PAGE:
Yahoo 360 preview
March 27, 2005
On Thursday I was pleased as punch to be invited to a preview of Yahoo 360, the long-awaited Product Formerly Known As Mingle, which goes into beta tomorrow. I felt out of place through most of the event — I believe I was on the only guest who didn’t mention Flickr — but it was intensely interesting to see Yahoo’s product development process at work.
360 itself is a testament to the strategic intelligence, grinding relentlessness, and sheer hard work of the top-notch Yahoo product teams. The best capsule description of the product I’ve heard so far is “LJ with fewer cutters”. I’ve never personally used Yahoo Photos or written any reviews on the shopping-related parts of Yahoo or done much on Yahoo Groups, but those are very neatly integrated with the service. What Yahoo 360 most interestingly doesn’t have is a graph that allows you to peruse friends of friends of friends.
Which brings me to what I really learned from my visit to the big Y. I thought a lot of the discussion was unfocused by the fact that no one in a position of authority would definitively say, “This is or isn’t our target market”. I would have thought it pretty obvious that Yahoo isn’t going to explicitly target the Xanga teens or the Slashdot wireheads — I mean, their marketing is 100% mainstream whitebread America — but I still kept waiting for someone to say it. Then after awhile, it began to dawn on me: wow, with 165 million users you don’t have a single target market.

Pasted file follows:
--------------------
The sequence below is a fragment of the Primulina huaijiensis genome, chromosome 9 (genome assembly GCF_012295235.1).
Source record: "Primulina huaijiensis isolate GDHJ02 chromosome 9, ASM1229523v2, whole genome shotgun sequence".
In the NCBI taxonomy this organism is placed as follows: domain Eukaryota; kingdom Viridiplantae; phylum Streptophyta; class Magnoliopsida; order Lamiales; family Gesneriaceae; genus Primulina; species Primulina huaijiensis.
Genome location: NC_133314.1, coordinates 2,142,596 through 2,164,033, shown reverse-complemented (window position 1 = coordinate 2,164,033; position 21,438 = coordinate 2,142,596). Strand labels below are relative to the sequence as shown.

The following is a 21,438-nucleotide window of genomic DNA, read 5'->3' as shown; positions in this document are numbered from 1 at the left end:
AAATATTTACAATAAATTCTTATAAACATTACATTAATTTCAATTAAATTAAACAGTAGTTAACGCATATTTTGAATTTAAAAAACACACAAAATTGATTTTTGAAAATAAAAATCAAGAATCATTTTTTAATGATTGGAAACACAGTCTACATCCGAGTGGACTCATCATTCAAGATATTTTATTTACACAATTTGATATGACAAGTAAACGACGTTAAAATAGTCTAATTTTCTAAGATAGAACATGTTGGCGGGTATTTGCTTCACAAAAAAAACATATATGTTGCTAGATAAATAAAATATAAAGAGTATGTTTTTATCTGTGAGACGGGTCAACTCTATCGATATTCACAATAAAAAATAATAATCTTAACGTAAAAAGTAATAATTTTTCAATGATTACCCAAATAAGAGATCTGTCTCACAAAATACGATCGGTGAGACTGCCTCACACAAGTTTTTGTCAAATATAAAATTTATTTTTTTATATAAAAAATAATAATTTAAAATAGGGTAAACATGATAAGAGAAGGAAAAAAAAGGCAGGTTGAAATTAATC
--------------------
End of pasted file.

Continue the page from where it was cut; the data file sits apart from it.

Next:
That said, I think the brilliance of the product is that it fills the big market that is most underserved by blogging today: mainstream women over 22. Whether consciously or not, 360 is a surprisingly feminized product — with heavy use of gendered terms like “sharing” as well as functionality (e.g. fine-grained privacy controls, secret personal groups) that jibes exactly with the needs I mentioned in my SXSW talk. A surprising number of women still feel that their thoughts are not “important” enough to impose on the public, but they might enjoy communicating with their friends using these new tools.
As a mainstream woman over 22, I’m seriously thinking of moving part of my blog, if not the whole thing, over to Yahoo 360. I’ve wanted a semipermeable blog for a long time, but the only alternative was LiveJournal — which isn’t particularly my peeps, as shown by the fact that only one of my friends has a LiveJournal. But all my close friends are already registered Yahoo users, so it will be easy to let them see my secret blog entries. I’m a little concerned about the legal aspects — I’m pretty sure it would take only a simple subpoena to make Yahoo give up my private data without a peep — but it might in fact be good to fight those court cases on the Yahoo platform. I’m psyched about finally being able to blog what I’m really thinking and feeling, not just what I feel is OK for public consumption. If Yahoo 360 gives me that, I’m going to give it love no matter how unhip it supposedly is.